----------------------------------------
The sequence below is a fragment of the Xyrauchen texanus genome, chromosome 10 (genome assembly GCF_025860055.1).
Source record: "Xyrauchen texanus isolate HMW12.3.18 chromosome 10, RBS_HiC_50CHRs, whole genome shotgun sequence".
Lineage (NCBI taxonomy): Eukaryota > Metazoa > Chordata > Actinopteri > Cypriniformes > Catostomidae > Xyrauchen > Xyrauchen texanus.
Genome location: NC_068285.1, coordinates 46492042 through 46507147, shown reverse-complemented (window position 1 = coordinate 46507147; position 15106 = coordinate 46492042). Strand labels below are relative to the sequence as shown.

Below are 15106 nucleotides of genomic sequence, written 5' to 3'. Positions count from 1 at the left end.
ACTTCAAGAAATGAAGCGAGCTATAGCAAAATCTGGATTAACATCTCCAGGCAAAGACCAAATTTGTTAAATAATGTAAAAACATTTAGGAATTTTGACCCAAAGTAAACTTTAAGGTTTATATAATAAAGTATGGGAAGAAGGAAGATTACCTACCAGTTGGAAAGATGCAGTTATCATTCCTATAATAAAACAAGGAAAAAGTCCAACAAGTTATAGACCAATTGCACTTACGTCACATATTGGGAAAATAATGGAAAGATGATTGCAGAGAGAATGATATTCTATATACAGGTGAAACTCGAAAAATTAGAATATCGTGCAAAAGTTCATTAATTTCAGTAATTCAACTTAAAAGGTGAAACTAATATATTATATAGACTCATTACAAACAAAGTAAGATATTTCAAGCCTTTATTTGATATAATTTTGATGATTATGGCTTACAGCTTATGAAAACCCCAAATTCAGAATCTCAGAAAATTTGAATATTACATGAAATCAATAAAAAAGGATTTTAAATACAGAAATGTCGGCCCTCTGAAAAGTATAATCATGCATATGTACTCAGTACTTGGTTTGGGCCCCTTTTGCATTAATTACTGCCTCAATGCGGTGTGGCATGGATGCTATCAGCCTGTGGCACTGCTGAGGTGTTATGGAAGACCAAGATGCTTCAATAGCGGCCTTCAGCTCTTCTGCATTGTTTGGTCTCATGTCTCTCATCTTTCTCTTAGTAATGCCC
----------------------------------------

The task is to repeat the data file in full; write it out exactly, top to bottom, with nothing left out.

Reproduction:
The sequence below is a fragment of the Xyrauchen texanus genome, chromosome 10 (genome assembly GCF_025860055.1).
Source record: "Xyrauchen texanus isolate HMW12.3.18 chromosome 10, RBS_HiC_50CHRs, whole genome shotgun sequence".
Lineage (NCBI taxonomy): Eukaryota > Metazoa > Chordata > Actinopteri > Cypriniformes > Catostomidae > Xyrauchen > Xyrauchen texanus.
Genome location: NC_068285.1, coordinates 46492042 through 46507147, shown reverse-complemented (window position 1 = coordinate 46507147; position 15106 = coordinate 46492042). Strand labels below are relative to the sequence as shown.

Below are 15106 nucleotides of genomic sequence, written 5' to 3'. Positions count from 1 at the left end.
ACTTCAAGAAATGAAGCGAGCTATAGCAAAATCTGGATTAACATCTCCAGGCAAAGACCAAATTTGTTAAATAATGTAAAAACATTTAGGAATTTTGACCCAAAGTAAACTTTAAGGTTTATATAATAAAGTATGGGAAGAAGGAAGATTACCTACCAGTTGGAAAGATGCAGTTATCATTCCTATAATAAAACAAGGAAAAAGTCCAACAAGTTATAGACCAATTGCACTTACGTCACATATTGGGAAAATAATGGAAAGATGATTGCAGAGAGAATGATATTCTATATACAGGTGAAACTCGAAAAATTAGAATATCGTGCAAAAGTTCATTAATTTCAGTAATTCAACTTAAAAGGTGAAACTAATATATTATATAGACTCATTACAAACAAAGTAAGATATTTCAAGCCTTTATTTGATATAATTTTGATGATTATGGCTTACAGCTTATGAAAACCCCAAATTCAGAATCTCAGAAAATTTGAATATTACATGAAATCAATAAAAAAGGATTTTAAATACAGAAATGTCGGCCCTCTGAAAAGTATAATCATGCATATGTACTCAGTACTTGGTTTGGGCCCCTTTTGCATTAATTACTGCCTCAATGCGGTGTGGCATGGATGCTATCAGCCTGTGGCACTGCTGAGGTGTTATGGAAGACCAAGATGCTTCAATAGCGGCCTTCAGCTCTTCTGCATTGTTTGGTCTCATGTCTCTCATCTTTCTCTTAGTAATGCCC